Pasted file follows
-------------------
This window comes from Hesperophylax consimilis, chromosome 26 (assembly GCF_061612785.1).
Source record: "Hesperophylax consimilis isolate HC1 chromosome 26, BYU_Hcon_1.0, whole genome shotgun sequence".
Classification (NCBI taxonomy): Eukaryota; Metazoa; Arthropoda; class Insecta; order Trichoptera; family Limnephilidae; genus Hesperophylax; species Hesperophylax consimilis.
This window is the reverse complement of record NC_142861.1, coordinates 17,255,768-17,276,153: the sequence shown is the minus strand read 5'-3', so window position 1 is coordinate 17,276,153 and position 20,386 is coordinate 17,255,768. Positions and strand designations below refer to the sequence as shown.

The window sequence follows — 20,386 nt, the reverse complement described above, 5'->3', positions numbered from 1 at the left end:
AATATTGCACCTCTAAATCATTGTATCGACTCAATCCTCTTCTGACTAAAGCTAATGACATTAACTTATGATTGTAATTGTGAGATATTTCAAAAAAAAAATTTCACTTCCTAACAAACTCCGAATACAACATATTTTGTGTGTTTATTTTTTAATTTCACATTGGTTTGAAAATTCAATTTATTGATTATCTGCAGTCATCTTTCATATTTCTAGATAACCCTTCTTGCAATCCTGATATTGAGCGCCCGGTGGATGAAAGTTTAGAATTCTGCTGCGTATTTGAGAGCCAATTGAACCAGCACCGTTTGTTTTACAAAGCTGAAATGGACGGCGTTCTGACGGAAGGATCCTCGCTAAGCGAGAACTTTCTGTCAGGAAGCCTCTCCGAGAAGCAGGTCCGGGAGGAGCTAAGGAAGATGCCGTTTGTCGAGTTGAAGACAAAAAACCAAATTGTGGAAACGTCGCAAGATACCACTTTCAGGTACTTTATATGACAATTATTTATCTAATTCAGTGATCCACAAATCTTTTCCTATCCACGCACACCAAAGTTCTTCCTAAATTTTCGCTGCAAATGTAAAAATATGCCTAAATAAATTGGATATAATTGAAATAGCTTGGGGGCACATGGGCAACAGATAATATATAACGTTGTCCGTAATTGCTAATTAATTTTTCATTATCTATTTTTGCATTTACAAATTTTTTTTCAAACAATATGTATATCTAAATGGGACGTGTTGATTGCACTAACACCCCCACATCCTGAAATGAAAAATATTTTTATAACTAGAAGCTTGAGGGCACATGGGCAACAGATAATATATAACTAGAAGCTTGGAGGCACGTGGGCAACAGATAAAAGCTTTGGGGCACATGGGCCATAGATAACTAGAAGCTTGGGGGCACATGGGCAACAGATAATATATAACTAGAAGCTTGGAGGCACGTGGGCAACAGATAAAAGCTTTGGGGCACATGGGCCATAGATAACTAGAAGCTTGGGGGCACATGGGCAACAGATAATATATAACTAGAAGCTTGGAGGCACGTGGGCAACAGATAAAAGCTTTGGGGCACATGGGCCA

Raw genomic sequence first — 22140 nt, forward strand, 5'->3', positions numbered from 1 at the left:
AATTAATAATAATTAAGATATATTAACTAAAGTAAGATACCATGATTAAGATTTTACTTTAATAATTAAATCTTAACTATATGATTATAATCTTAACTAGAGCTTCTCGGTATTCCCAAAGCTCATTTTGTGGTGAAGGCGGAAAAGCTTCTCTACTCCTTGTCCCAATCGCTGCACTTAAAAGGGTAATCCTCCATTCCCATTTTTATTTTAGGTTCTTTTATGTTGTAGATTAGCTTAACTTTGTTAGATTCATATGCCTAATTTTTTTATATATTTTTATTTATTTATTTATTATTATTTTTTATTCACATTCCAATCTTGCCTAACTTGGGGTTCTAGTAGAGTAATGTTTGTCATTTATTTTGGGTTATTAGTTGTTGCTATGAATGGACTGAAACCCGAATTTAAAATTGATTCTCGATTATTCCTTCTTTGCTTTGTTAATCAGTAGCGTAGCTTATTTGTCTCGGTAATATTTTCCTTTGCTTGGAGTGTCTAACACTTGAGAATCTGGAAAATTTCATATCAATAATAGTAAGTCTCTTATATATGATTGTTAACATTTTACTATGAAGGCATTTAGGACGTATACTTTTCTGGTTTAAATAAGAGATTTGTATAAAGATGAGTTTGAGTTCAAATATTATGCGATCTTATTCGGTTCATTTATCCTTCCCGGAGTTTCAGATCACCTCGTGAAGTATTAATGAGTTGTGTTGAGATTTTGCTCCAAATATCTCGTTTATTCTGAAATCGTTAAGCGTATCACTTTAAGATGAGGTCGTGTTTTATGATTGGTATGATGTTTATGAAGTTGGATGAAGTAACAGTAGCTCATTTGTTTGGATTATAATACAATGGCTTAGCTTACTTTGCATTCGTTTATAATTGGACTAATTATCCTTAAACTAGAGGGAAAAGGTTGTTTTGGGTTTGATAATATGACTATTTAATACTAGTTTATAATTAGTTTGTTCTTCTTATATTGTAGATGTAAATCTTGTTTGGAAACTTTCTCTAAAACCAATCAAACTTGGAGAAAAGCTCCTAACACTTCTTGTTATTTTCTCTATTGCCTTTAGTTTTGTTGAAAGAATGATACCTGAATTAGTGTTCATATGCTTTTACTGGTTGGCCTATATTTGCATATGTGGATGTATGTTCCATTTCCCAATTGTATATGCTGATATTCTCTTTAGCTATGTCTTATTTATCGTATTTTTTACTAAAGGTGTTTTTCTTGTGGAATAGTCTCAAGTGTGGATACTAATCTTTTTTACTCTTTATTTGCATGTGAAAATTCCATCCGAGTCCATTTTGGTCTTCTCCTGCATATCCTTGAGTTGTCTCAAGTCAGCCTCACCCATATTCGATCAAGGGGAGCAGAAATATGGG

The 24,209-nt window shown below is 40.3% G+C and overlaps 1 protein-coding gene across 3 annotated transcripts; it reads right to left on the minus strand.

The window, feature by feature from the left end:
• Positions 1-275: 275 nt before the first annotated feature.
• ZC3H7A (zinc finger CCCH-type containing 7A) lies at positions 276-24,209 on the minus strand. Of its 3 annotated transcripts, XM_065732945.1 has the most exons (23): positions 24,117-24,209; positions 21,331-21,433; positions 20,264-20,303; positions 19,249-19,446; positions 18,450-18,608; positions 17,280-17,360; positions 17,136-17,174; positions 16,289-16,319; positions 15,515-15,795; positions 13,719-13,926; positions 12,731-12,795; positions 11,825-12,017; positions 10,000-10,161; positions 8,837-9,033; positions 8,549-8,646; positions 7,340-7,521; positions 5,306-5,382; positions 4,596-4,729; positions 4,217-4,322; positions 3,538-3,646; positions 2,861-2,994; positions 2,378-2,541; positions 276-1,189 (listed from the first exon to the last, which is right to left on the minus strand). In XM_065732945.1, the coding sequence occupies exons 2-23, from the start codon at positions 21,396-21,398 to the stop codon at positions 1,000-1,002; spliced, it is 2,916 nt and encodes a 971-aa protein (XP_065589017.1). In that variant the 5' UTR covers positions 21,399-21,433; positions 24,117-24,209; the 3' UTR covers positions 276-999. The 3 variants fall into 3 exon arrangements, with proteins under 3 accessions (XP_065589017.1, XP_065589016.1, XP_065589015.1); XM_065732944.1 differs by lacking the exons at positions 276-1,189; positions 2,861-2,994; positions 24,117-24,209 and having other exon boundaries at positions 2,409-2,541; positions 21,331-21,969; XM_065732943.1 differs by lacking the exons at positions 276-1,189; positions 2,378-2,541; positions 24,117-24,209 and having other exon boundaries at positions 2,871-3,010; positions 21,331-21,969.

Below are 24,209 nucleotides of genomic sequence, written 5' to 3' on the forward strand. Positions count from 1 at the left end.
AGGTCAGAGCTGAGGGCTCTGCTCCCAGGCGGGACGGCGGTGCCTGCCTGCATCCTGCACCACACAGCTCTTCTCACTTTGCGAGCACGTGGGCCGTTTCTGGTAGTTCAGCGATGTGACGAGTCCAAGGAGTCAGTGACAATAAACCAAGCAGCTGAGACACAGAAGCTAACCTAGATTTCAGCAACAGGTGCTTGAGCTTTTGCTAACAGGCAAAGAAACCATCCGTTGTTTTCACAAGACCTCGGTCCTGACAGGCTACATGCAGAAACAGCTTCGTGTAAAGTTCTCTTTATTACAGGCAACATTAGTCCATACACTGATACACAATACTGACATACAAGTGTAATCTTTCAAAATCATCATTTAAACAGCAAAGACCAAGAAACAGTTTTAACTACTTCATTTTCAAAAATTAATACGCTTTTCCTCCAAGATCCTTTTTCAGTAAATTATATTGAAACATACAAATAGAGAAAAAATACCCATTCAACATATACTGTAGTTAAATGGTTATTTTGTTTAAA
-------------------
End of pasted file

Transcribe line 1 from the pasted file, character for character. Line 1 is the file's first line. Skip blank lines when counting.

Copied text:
This window comes from Hesperophylax consimilis, chromosome 26 (assembly GCF_061612785.1).